Addressing small companies' needs was key in formulating the ChemStewards program. In surveying its membership, SOCMA found that 40 percent of small companies, defined as companies with revenues of $25 million or less, do not have a dedicated EHS manager. For the 60 percent of small companies with an EHS manager, the EHS-manager-turnover rate is roughly 25%.

"The Responsible Care program, which was developed for large chemical manufacturers, is really a one-size-fits-all approach," says Acker. "The core elements of the ChemStewards program include guiding principles, metrics, management systems, verification, and security, which are consistent with what members have been working on through the Responsible Care program. The only change is the development of a more flexible, balanced, and tiered approach to program implementation," he says.

SOCMA´s ChemStewards implementation schedule

The ChemStewards program offers three tiers of participation: Tier 1, fundamentals; Tier 2, enhanced performance; and Tier 3, excellence. All tiers require adherence to a set of core principles, in addition to security, metrics, and a verifiable management system. Qualification under the ChemStewards program is a requirement for membership in SOCMA, and implementation began last month. SOCMA member companies, however, that also are members of the ACC may elect to continue to participate under the Responsible Care program to meet their EHS&S requirement instead of participating under the new ChemStewards program.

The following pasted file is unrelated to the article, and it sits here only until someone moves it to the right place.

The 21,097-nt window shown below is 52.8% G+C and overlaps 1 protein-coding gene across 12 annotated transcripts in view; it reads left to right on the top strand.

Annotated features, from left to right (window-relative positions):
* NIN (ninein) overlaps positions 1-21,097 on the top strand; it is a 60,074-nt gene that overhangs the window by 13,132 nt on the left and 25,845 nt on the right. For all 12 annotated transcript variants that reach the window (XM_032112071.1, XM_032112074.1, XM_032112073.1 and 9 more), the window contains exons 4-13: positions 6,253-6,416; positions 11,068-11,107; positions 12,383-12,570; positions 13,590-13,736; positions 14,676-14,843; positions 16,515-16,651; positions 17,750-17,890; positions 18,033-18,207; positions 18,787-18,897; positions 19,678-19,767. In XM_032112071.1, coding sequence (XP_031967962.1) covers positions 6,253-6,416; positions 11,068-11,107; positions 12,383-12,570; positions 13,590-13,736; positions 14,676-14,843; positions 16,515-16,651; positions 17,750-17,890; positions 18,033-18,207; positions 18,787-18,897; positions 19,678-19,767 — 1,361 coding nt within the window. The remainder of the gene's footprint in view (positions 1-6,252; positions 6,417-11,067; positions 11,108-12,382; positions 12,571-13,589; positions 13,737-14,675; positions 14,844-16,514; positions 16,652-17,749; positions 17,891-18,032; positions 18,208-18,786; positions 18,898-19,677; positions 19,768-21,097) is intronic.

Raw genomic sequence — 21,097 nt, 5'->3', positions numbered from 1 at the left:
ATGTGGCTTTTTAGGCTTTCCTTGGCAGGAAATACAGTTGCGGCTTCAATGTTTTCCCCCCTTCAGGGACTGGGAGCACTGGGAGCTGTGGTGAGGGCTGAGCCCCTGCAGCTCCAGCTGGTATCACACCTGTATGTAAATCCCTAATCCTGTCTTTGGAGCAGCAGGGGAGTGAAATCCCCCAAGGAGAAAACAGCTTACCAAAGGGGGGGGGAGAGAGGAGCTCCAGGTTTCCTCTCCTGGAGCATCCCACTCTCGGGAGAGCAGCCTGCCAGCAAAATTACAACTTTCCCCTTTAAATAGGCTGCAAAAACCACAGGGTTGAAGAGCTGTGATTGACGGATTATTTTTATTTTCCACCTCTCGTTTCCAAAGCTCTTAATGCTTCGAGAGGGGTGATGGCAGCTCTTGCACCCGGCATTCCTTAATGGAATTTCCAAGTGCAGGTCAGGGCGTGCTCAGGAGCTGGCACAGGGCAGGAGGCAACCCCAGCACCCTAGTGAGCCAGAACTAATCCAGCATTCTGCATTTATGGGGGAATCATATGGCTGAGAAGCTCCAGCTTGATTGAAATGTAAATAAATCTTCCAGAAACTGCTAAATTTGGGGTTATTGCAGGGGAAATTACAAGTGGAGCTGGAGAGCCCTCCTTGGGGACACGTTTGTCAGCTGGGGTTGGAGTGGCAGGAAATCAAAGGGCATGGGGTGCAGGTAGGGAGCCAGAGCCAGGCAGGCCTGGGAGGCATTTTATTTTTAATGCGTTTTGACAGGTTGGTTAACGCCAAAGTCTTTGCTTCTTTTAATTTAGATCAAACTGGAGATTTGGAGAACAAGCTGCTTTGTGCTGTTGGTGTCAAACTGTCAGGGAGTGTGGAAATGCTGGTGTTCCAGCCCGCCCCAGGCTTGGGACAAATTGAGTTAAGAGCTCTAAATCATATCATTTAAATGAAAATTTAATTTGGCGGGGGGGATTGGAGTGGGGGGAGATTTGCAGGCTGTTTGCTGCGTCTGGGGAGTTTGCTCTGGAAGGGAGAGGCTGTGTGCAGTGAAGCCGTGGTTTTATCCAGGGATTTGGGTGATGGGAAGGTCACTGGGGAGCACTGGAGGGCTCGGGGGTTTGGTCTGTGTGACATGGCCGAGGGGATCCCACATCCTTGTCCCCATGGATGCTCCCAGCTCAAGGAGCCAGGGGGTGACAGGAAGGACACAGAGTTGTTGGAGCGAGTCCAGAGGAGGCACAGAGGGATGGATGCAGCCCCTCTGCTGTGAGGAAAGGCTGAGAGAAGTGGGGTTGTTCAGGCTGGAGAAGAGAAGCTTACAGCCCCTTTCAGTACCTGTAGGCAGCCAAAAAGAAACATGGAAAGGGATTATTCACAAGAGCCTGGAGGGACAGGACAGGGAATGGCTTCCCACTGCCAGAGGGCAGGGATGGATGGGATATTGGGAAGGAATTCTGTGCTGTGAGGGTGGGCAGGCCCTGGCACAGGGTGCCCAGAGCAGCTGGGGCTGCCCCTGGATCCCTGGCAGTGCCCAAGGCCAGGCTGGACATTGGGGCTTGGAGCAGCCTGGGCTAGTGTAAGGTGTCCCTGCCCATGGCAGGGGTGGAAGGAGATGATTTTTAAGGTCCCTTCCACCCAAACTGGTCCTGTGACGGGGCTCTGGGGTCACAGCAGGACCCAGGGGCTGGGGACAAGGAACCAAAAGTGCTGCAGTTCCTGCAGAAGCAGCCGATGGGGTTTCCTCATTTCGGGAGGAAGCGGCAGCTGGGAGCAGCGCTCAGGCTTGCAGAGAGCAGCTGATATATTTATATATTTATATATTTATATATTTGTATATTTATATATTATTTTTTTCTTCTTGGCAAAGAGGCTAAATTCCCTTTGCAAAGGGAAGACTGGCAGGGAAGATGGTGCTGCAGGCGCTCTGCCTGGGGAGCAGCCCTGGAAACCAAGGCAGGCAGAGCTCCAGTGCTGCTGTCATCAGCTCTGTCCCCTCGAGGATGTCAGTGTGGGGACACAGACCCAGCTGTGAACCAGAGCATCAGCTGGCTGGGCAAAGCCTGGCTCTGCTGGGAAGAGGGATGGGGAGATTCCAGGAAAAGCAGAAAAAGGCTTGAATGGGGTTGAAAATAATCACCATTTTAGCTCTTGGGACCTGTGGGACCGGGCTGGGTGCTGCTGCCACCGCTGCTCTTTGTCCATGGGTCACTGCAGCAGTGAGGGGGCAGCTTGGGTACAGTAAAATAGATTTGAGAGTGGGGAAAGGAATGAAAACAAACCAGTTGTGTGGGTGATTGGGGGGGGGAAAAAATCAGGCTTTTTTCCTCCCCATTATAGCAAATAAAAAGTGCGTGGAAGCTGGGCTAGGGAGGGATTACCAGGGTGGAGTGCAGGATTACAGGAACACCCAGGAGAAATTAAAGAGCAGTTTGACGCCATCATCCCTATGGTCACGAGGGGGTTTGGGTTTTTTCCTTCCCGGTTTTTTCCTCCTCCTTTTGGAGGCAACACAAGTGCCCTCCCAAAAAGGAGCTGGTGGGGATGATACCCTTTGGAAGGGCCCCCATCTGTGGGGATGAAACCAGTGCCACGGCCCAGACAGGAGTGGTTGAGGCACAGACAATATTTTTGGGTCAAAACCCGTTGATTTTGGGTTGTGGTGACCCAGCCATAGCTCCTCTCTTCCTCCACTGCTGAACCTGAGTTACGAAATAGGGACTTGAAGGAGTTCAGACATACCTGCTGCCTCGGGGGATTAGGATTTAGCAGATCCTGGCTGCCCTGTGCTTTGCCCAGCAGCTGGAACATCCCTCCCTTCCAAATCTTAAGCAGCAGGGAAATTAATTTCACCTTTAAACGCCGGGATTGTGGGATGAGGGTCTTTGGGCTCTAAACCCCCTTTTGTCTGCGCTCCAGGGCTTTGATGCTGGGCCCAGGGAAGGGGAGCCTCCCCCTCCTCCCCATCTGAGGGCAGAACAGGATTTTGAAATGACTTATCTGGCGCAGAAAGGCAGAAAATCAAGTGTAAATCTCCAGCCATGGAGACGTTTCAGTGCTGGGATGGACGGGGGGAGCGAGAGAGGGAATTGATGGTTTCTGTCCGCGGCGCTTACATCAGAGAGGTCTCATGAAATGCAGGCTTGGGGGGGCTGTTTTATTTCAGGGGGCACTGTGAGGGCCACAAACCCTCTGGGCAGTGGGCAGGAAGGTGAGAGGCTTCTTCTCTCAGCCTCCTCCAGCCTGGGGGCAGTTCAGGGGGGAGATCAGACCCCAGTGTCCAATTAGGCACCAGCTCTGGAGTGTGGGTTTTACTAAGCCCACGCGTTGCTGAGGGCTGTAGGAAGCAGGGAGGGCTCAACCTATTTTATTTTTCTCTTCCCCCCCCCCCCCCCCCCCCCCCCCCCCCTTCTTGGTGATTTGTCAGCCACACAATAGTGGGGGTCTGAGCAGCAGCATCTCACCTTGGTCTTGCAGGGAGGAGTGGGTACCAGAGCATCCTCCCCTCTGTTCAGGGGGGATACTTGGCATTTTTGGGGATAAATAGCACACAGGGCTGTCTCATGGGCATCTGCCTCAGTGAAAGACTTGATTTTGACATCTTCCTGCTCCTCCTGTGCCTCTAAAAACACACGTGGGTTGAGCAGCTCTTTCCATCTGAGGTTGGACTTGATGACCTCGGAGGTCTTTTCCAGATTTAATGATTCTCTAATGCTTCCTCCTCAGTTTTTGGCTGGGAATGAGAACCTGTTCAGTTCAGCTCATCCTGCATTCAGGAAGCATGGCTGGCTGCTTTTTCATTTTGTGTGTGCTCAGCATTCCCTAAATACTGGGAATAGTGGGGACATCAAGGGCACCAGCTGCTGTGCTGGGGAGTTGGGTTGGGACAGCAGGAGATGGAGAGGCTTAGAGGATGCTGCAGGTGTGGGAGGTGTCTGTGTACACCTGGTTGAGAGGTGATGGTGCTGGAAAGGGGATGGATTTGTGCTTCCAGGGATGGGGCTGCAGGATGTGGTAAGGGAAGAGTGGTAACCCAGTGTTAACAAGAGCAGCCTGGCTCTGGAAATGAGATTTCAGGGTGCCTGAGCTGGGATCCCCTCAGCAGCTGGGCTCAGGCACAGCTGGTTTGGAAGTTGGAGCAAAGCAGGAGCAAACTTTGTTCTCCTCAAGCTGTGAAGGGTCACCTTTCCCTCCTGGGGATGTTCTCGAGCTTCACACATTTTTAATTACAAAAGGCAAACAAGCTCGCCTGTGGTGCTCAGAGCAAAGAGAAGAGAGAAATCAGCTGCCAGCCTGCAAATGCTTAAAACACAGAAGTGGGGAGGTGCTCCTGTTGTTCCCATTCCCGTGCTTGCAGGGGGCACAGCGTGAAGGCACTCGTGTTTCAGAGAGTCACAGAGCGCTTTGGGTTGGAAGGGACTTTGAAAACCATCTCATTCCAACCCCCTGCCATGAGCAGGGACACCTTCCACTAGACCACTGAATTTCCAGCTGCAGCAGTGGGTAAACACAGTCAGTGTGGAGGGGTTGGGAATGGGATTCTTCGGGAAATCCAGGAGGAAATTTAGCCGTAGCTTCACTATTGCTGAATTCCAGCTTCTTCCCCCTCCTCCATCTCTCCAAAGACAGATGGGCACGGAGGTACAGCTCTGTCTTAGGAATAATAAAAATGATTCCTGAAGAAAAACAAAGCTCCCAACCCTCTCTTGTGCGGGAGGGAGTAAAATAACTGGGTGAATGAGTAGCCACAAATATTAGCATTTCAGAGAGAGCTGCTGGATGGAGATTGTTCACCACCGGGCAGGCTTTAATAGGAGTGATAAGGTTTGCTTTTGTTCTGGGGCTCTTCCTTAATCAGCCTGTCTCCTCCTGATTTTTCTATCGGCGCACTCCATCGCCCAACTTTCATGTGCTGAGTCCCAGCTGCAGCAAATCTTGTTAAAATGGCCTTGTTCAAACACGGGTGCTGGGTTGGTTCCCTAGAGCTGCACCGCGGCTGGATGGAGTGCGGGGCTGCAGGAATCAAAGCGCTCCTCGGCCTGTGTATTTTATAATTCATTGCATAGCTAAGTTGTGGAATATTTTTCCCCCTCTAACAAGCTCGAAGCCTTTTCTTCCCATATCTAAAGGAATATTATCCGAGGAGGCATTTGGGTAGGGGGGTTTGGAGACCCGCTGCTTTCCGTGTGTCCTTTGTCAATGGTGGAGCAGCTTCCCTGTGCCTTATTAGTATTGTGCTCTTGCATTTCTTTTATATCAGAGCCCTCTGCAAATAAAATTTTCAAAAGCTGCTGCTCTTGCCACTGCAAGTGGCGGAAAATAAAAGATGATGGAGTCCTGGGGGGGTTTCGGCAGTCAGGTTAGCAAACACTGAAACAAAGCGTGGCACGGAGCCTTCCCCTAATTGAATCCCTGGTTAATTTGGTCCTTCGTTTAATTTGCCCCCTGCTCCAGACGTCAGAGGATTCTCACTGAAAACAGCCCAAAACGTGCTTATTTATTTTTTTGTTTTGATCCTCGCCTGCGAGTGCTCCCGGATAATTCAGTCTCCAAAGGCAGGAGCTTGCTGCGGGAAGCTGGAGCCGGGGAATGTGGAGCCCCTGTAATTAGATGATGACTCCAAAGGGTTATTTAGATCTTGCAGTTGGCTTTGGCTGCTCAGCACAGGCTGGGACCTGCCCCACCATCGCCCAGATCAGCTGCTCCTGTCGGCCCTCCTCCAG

The core principles of the ChemStewards program are common to all three tiers of participation and focus on performance improvement.These core principles are stakeholder communications, product stewardship, EHS considerations in operating and planning, employee training and awareness, and sustainability.


The ChemStewards program requires participants to report, on a yearly basis, a series of EHS&S metrics that vary based on the level of participation. All tiers of participation are required to report three metrics: (1) pounds of Toxic Release Inventory for air, land, and water releases (each reported separately); (2) Occupational Safety and Health Administration recordable incident rates for employees; and (3) the number of process-safety incidents. SOCMA's metric team is currently developing three additional metrics for Tier 2 participation. Tier 3 requires that a company meet certain metric parameters that also are also currently being developed, notes Acker.